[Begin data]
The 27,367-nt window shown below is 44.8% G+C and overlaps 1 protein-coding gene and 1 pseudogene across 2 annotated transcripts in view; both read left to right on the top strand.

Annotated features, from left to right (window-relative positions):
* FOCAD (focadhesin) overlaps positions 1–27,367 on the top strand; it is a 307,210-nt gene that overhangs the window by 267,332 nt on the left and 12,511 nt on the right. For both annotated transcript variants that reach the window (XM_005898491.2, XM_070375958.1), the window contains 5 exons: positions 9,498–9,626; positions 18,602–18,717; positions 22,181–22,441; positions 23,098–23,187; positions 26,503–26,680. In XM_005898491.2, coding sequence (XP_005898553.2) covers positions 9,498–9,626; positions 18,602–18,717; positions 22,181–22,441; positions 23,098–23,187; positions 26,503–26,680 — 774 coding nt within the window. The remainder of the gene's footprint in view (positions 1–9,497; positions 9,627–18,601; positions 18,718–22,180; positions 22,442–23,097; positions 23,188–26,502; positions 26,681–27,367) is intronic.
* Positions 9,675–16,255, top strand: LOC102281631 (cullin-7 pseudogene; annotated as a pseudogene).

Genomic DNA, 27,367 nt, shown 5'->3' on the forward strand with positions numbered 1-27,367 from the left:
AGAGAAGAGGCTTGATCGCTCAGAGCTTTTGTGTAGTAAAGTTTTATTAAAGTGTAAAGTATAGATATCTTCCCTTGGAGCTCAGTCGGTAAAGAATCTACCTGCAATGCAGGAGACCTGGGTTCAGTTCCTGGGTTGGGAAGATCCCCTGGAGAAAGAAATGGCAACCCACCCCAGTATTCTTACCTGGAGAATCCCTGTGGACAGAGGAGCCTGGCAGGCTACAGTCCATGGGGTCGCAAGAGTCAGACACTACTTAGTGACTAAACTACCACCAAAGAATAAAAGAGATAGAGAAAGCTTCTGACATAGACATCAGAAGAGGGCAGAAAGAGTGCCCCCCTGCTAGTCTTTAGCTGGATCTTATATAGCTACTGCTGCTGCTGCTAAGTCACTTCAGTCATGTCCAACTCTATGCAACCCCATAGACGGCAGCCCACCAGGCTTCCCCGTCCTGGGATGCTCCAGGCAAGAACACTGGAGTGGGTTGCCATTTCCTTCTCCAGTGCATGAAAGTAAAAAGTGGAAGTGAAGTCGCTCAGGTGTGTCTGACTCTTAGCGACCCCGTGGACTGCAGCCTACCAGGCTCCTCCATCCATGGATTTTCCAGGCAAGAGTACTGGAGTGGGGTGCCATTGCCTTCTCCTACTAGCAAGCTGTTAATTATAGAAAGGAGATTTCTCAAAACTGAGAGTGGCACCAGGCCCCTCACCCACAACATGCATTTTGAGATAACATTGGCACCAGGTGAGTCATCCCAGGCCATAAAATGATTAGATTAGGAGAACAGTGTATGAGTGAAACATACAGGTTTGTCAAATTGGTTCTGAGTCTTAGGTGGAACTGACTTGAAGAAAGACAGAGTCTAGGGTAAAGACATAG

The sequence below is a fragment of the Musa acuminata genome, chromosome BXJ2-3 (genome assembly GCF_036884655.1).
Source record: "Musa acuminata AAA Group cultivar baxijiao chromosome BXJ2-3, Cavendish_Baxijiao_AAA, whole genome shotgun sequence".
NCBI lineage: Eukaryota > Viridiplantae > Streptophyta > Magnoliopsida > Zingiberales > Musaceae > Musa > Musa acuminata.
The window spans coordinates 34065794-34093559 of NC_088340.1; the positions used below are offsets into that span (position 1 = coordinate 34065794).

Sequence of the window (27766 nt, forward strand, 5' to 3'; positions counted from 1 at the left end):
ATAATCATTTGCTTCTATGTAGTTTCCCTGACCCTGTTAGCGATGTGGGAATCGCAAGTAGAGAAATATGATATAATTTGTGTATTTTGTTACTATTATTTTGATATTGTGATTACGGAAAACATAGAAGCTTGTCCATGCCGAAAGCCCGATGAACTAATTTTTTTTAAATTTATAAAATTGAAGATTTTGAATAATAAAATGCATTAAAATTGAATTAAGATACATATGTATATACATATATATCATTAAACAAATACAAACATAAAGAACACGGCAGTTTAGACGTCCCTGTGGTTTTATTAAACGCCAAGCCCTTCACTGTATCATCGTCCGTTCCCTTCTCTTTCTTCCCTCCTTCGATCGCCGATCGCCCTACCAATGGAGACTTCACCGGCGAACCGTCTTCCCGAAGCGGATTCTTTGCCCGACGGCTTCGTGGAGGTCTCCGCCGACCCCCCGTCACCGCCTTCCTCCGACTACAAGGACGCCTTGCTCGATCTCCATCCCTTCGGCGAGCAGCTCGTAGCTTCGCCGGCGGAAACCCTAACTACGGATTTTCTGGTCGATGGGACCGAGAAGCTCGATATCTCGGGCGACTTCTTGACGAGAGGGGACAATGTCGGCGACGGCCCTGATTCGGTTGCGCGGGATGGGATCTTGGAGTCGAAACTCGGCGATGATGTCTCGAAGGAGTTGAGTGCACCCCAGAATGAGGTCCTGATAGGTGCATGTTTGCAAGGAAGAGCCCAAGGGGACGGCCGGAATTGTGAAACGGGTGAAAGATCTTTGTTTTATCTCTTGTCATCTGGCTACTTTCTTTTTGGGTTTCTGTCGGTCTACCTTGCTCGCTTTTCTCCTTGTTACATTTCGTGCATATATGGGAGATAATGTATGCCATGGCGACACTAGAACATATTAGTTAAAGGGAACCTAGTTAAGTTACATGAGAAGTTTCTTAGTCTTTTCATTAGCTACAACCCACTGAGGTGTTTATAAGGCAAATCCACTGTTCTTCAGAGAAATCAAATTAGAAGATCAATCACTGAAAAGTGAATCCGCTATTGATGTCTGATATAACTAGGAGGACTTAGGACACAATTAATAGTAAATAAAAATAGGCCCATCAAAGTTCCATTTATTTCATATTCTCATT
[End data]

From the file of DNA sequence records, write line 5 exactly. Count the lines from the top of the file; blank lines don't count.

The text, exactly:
Genomic DNA, 27,367 nt, shown 5'->3' on the forward strand with positions numbered 1-27,367 from the left: